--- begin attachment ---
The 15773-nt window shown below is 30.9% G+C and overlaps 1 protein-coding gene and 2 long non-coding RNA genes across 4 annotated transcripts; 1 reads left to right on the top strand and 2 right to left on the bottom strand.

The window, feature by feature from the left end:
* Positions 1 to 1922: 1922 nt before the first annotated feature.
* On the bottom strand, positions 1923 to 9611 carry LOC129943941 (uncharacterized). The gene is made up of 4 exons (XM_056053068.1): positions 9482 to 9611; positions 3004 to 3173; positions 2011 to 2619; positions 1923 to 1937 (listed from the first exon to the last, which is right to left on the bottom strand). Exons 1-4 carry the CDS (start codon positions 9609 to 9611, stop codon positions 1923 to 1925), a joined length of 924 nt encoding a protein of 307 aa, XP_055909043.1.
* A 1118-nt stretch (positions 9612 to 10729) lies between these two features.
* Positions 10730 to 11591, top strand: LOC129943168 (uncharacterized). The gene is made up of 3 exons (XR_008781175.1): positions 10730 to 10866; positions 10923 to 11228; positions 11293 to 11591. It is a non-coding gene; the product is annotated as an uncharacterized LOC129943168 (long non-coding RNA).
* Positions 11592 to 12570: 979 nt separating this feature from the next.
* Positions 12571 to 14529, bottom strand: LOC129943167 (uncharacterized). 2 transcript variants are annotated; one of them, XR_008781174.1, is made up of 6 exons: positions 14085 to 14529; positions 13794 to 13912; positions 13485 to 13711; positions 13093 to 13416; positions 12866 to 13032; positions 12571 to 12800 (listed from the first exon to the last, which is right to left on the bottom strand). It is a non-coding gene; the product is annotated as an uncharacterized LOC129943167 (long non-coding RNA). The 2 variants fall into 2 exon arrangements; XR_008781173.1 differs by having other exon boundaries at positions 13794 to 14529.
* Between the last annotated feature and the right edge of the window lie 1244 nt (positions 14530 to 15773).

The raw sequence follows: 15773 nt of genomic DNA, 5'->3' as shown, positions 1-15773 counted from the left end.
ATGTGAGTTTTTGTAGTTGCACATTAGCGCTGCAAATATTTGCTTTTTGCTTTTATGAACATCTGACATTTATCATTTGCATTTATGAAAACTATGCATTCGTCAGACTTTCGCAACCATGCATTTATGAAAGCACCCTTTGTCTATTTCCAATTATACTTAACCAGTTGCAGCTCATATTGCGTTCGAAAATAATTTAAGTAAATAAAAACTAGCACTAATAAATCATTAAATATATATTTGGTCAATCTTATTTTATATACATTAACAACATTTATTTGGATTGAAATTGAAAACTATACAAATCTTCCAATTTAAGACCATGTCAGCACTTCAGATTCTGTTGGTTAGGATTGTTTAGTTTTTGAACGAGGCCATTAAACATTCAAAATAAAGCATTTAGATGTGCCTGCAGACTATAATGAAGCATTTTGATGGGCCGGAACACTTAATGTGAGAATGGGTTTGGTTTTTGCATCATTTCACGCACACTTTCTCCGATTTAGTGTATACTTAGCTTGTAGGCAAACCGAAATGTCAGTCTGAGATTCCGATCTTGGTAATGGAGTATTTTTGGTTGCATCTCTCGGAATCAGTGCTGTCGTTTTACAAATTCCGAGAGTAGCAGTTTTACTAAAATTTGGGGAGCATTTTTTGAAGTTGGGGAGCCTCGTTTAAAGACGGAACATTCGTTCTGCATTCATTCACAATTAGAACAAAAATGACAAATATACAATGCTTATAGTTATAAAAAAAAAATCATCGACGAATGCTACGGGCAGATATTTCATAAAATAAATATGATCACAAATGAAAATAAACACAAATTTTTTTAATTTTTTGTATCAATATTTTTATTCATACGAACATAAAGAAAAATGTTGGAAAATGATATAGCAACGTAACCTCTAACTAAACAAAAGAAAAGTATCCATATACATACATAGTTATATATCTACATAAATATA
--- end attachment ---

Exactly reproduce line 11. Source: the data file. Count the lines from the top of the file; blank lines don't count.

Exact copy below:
ATGTGAGTTTTTGTAGTTGCACATTAGCGCTGCAAATATTTGCTTTTTGCTTTTATGAACATCTGACATTTATCATTTGCATTTATGAAAACTATGCATTCGTCAGACTTTCGCAACCATGCATTTATGAAAGCACCCTTTGTCTATTTCCAATTATACTTAACCAGTTGCAGCTCATATTGCGTTCGAAAATAATTTAAGTAAATAAAAACTAGCACTAATAAATCATTAAATATATATTTGGTCAATCTTATTTTATATACATTAACAACATTTATTTGGATTGAAATTGAAAACTATACAAATCTTCCAATTTAAGACCATGTCAGCACTTCAGATTCTGTTGGTTAGGATTGTTTAGTTTTTGAACGAGGCCATTAAACATTCAAAATAAAGCATTTAGATGTGCCTGCAGACTATAATGAAGCATTTTGATGGGCCGGAACACTTAATGTGAGAATGGGTTTGGTTTTTGCATCATTTCACGCACACTTTCTCCGATTTAGTGTATACTTAGCTTGTAGGCAAACCGAAATGTCAGTCTGAGATTCCGATCTTGGTAATGGAGTATTTTTGGTTGCATCTCTCGGAATCAGTGCTGTCGTTTTACAAATTCCGAGAGTAGCAGTTTTACTAAAATTTGGGGAGCATTTTTTGAAGTTGGGGAGCCTCGTTTAAAGACGGAACATTCGTTCTGCATTCATTCACAATTAGAACAAAAATGACAAATATACAATGCTTATAGTTATAAAAAAAAAATCATCGACGAATGCTACGGGCAGATATTTCATAAAATAAATATGATCACAAATGAAAATAAACACAAATTTTTTTAATTTTTTGTATCAATATTTTTATTCATACGAACATAAAGAAAAATGTTGGAAAATGATATAGCAACGTAACCTCTAACTAAACAAAAGAAAAGTATCCATATACATACATAGTTATATATCTACATAAATATA